Wednesday, April 20, 2011

Southern Culture of Honor

I read about a concept the other day that I thought was interesting in Malcolm Gladwell’s Outliers. It is called the (Southern) ‘Culture of Honor.’” We southerners are nice and congenial for the most part. We may even make it a habit of going out of our way to accommodate someone, but apparently, we as a whole, are also hyper-sensitive to the feeling that someone has disrespected us. We are pretty laid back and easy going, until we perceive that someone has dishonored us or someone or something we value.

Some research shows that when someone does or says something intentionally offensive to a person whose family history goes back several generations in the south, they become angrier than people from the north. We get angry enough to show physical signs of anger like a flushed red face or an exaggerated frown. There are physiological effects too, like extra cortisol and testosterone in bloodstream. It doesn’t seem to matter whether people are wealthy, more intelligent, or if they are healthy or not. Only those from the south seem to let the insult stick in their craw, whereas, those from the north seem to let the insult roll off their backs. Northerners seem to intentionally make themselves stay calm and not over react.

Apparently, this phenomenon has to do with the cultures our ancestors came from. For the most part, those who came out of shepherding communities like Scotland and Ireland settled in the southern states and those who came from farming communities settled in the North. Back in history, in the old country, those who raised livestock had to fiercely protect the flock or they could easily lose everything if threats were left unchallenged or they appeared weak. Any threat to their honor had to be confronted with great force. Livestock raising families became very independent, circling the wagons at any hint of danger. On the other hand, farmers needed to foster a sense of community with each other, helping each other out when times got tough. They were more prone to let a passing threat go in order to preserve the peace. It seems strange that this “culture of honor” would be passed down so many generations later, but it is true today according to this research.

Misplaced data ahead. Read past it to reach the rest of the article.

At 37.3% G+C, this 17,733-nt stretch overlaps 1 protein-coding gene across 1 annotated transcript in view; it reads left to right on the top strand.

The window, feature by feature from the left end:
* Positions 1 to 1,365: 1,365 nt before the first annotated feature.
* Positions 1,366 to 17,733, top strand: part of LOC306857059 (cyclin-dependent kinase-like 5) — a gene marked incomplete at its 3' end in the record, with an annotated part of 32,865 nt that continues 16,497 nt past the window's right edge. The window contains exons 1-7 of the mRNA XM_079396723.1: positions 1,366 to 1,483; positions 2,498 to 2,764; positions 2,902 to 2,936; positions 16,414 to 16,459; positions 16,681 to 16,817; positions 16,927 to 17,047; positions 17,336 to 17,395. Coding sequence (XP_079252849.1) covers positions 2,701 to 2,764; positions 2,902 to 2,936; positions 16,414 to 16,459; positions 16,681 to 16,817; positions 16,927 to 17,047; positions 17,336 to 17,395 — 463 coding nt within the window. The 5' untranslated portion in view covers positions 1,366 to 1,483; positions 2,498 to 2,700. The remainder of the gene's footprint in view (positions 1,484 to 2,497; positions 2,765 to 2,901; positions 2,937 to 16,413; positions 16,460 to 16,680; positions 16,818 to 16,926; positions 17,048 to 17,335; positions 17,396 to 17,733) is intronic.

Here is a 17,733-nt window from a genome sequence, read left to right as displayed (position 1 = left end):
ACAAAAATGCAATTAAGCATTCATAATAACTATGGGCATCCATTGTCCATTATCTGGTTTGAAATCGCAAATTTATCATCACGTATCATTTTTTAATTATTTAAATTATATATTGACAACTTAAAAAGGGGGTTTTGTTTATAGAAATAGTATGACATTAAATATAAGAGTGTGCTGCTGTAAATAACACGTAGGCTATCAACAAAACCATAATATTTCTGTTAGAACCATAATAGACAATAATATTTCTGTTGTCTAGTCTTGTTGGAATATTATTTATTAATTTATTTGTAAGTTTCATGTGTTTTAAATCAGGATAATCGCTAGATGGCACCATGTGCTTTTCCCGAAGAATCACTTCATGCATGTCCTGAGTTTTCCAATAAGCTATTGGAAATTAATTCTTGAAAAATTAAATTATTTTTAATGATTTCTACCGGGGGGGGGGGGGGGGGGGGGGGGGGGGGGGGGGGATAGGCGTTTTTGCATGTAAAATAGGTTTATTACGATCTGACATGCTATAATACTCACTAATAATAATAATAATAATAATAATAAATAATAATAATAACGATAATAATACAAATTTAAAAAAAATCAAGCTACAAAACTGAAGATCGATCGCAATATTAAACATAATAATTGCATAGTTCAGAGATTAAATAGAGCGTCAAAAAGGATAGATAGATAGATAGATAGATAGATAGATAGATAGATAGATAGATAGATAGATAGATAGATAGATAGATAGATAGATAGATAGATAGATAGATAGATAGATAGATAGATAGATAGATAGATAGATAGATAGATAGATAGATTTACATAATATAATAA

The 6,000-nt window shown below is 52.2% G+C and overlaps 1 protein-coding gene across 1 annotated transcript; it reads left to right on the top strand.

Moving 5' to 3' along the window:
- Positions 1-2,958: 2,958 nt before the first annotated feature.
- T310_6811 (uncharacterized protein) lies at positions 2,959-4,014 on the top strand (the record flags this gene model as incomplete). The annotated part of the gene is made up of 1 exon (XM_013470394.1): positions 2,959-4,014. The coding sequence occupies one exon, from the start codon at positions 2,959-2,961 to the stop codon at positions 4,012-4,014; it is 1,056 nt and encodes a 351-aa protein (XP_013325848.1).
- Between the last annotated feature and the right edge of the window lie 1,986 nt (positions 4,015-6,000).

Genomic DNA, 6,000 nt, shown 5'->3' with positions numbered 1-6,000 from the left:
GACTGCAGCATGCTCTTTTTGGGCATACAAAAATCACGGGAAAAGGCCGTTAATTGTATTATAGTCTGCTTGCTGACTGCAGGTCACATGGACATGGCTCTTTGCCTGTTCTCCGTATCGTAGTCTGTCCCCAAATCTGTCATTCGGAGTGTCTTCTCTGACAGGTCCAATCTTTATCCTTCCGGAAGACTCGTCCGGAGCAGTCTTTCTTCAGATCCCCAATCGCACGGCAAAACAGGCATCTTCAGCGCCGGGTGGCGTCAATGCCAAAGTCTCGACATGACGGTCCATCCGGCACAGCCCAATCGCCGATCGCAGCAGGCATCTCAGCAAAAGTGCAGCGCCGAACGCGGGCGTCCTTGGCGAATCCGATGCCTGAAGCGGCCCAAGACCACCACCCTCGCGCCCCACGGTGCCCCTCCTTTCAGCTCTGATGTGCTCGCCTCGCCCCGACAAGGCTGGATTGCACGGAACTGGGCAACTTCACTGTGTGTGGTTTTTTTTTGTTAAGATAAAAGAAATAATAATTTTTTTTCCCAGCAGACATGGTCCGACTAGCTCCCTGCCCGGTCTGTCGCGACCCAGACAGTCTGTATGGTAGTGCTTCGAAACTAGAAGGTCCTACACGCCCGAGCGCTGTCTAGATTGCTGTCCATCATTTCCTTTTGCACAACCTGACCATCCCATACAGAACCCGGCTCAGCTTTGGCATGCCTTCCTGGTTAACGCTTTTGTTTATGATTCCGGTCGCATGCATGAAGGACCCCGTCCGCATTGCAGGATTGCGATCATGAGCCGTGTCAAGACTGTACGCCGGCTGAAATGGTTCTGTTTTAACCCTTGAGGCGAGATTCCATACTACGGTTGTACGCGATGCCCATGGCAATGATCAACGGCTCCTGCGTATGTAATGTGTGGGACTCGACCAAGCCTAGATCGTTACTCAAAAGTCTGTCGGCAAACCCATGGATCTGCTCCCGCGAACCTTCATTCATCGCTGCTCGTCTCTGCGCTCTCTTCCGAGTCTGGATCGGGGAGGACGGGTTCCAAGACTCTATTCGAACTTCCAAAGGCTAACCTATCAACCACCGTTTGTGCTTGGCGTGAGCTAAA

So, it appears that, even though we are in the “Bible Belt” and are considered more religious, we seem to be more prone toward a hereditary anger problem. So, what do we do about it? It is contrary to Jesus teaching. He says in Luke 6:27-31 (NIV)"But I tell you who hear me: Love your enemies, do good to those who hate you, 28 bless those who curse you, pray for those who mistreat you. 29 If someone strikes you on one cheek, turn to him the other also. If someone takes your cloak, do not stop him from taking your tunic. 30 Give to everyone who asks you, and if anyone takes what belongs to you, do not demand it back. 31 Do to others as you would have them do to you.”

We even call verse 31, “The Golden Rule.” These are tough commands for us, because we want others to obey them all the time, but we give ourselves a free pass when someone has insulted us. This takes an active, willful choice to change our reaction. We can choose not to be offended, even when someone is offensive. We can choose not to sin in our anger, even if something inside us says, “you have every right to get revenge, look at what he/she did to you.” We can pray that God would fill us with His Spirit, who gives us things like peace and goodness, kindness and gentleness, even patience to deal with affronts to our honor. (Galatians 5:22)

Jesus warns that if we who claim to follow Him don’t change our reactions, our lives are no different than anyone else. Luke 6:32-34 (NIV) "If you love those who love you, what credit is that to you? Even 'sinners' love those who love them. 33 And if you do good to those who are good to you, what credit is that to you? Even 'sinners' do that. 34 And if you lend to those from whom you expect repayment, what credit is that to you? Even 'sinners' lend to 'sinners,' expecting to be repaid in full.”In Luke 6:35 Jesus says, “But love your enemies, do good to them, and lend to them without expecting to get anything back. Then your reward will be great, and you will be sons of the Most High, because he is kind to the ungrateful and wicked.”

The scriptures don’t say, I will honor those who fight for their own honor. It says in 1 Samuel 2:30b (NIV) “Those who honor me I will honor, but those who despise me will be disdained.” Our honor comes from God, not men. If we dishonor Him with our reactions, we will be disrespected.


PS. I write this fully aware that I may be challenged on this point before the day is over. Pray that I get it right this time.